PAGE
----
Discussions are two-way, usually. Debates are between two people that state their point of view and there is little attempt to understand the other side. The goal is to best them, verbally. Dialogues, on the other hand, are different. There is still the exchange of viewpoints, that there may be intense disagreement on, but there is more emotional intelligence involved.
There was an ongoing discussion between a Christian family member and I about my changed religious views. My goal was not to convince them to change their minds, but I thought it might be helpful for them to hear about my experience in order to better understand why I left Christianity. Hearing or reading about the experience of atheists you do not know is one thing. But hearing about that experience from someone close to you, is another.
However, the discussion isn’t going anywhere.
We both accept that the other person isn’t going agree with some of the statements we make. That’s good. But I can’t seem to break through the assumptions on their part that I am in “rebellion against God”. They also seem to be mostly interested in a monologue-type conversation (which isn’t a conversation at all): they say what they want, with little to no response from me. Unless my response is “You’re totally right” and I re-dedicate my life to Christ. There is also little understanding that their point of view about God and Christianity, was exactly my own point of view when I was a Christian. Hence, I am quite intimate from where they are coming from, but they seem to think I do not understand at all (even after I expressed that I did).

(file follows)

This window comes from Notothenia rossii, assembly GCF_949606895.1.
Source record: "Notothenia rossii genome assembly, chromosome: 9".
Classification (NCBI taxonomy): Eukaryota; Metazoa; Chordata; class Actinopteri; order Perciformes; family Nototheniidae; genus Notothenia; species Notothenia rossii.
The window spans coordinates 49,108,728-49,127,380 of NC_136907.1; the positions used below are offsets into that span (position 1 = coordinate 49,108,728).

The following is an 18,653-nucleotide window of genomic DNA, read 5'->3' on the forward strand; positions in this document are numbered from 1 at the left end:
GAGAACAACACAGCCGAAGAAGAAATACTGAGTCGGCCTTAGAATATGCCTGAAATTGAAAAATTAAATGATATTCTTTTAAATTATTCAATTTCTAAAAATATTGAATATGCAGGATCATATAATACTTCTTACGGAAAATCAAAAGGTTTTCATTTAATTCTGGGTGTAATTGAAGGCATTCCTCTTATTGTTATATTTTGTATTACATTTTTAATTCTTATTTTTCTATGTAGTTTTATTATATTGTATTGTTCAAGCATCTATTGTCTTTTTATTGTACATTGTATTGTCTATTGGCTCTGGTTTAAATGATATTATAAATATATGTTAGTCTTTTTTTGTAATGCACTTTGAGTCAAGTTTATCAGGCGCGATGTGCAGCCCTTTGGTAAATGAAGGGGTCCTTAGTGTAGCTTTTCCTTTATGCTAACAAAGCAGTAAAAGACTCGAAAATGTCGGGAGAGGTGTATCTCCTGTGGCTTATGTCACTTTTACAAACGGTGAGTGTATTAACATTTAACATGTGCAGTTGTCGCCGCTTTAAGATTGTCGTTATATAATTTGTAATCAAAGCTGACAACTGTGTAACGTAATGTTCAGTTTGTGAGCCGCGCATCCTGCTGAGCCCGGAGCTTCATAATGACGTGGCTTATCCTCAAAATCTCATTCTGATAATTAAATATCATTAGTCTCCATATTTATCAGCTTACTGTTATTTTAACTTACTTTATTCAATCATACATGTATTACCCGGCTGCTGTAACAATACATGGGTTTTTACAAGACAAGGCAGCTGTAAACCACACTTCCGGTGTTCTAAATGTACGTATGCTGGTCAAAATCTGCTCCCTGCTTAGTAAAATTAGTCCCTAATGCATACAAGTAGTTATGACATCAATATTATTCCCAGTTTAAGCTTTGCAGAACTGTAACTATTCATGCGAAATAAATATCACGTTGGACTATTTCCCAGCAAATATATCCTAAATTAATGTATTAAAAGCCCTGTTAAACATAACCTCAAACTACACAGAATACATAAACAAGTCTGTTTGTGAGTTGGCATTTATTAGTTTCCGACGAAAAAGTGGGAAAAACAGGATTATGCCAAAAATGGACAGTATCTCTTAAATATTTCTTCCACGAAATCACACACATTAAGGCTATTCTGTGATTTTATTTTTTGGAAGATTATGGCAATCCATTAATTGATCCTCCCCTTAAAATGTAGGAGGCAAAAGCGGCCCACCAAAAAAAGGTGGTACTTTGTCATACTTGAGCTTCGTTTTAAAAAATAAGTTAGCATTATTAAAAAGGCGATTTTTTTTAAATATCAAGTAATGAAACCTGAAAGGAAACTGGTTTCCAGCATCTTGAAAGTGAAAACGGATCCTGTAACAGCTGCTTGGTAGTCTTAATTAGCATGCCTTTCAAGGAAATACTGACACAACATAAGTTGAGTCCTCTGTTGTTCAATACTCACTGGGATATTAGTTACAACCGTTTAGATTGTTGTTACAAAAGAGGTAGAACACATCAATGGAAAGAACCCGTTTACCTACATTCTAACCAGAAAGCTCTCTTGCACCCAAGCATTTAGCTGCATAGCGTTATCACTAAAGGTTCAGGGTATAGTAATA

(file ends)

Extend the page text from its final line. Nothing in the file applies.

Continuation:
So on that note, I will more than likely drop the conversation. To be fair, I think they want to have a discussion…or think they should want to have one (you know, defending the faith and all), but it’s too much work. Responding to theological questions, many of which don’t have a clear answer, is time consuming. Frustration on their part sets in, there is lots of talk about their faith being strong and they wonder what the point of the discussion is. Perhaps I have a need or an agenda and not quite sure about this atheism thing, hmm?
I think discussions are always worthy. But not when empathy and compassion for people is not present. And when talking with some religious people, that is how it goes. There is more concern for the feelings of a invisible entity you cannot see, hear or feel, than for the person standing right in front of you.